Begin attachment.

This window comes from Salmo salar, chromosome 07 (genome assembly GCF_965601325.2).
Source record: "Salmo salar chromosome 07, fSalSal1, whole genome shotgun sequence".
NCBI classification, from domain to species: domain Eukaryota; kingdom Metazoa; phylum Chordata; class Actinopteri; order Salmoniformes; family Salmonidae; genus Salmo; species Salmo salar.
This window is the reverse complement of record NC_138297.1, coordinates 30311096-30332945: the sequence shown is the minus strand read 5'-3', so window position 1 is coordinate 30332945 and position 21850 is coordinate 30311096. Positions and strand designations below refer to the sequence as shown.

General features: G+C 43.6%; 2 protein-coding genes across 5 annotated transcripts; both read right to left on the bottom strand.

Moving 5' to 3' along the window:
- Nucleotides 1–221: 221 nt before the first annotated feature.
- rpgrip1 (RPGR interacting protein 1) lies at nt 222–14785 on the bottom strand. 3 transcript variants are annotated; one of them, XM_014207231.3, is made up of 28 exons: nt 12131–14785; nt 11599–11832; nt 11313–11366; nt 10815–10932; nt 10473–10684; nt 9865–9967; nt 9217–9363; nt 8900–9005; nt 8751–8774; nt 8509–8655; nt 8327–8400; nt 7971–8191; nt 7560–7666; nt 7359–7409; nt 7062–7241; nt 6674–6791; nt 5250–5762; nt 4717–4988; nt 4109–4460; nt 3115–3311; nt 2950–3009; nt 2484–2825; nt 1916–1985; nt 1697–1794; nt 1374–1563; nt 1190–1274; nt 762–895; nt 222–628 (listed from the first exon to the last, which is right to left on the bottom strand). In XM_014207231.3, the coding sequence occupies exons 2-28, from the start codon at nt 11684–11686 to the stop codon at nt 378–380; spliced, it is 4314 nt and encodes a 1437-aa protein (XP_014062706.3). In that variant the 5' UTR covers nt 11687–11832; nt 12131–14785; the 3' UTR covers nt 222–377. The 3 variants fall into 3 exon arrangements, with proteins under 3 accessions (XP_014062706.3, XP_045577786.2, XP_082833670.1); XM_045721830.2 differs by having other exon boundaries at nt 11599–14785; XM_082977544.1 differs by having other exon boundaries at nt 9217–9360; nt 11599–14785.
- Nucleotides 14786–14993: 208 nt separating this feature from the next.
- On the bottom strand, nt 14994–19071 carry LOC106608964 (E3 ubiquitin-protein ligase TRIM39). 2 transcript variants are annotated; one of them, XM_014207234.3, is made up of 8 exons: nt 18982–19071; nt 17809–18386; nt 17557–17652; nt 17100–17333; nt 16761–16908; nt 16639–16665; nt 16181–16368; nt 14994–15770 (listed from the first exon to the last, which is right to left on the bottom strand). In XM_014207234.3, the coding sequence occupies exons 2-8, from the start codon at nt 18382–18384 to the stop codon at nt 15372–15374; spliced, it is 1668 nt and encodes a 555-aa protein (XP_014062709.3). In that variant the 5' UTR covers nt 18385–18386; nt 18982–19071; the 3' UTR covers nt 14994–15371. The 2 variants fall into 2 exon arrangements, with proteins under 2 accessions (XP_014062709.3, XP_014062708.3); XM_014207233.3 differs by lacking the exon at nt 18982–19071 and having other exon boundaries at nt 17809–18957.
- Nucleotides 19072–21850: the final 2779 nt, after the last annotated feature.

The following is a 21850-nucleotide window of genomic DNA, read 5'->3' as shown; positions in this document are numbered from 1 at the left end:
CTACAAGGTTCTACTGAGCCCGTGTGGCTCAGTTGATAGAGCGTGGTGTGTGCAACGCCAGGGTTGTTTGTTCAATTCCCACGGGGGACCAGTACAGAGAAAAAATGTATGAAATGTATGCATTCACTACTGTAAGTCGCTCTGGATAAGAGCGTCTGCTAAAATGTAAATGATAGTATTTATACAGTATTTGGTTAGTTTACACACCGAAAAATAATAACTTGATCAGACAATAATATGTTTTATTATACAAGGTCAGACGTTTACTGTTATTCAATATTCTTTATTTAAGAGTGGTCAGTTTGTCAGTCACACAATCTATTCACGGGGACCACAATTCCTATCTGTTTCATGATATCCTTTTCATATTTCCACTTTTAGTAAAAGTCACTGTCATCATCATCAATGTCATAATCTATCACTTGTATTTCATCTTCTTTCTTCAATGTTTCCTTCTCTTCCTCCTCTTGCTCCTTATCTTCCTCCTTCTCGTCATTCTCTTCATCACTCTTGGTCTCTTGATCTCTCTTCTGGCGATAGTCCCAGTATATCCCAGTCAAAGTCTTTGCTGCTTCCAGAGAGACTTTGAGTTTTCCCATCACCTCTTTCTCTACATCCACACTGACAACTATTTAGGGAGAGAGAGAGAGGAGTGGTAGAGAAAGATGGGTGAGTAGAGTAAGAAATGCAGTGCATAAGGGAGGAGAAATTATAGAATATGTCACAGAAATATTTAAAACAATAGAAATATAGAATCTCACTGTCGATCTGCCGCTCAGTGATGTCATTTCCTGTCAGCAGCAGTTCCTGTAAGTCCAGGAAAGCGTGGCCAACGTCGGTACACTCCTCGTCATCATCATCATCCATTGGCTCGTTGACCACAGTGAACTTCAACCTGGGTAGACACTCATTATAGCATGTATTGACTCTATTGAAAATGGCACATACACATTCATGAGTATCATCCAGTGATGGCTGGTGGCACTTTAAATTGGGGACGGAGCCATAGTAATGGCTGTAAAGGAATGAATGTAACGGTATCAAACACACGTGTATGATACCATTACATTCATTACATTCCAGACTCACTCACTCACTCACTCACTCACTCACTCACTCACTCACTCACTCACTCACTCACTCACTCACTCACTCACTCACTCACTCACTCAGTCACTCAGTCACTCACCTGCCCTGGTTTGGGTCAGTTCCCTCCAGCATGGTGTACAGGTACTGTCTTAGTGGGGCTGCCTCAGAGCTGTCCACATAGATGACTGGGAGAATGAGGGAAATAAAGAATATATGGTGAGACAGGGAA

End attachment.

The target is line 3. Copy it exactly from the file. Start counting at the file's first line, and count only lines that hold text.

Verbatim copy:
NCBI classification, from domain to species: domain Eukaryota; kingdom Metazoa; phylum Chordata; class Actinopteri; order Salmoniformes; family Salmonidae; genus Salmo; species Salmo salar.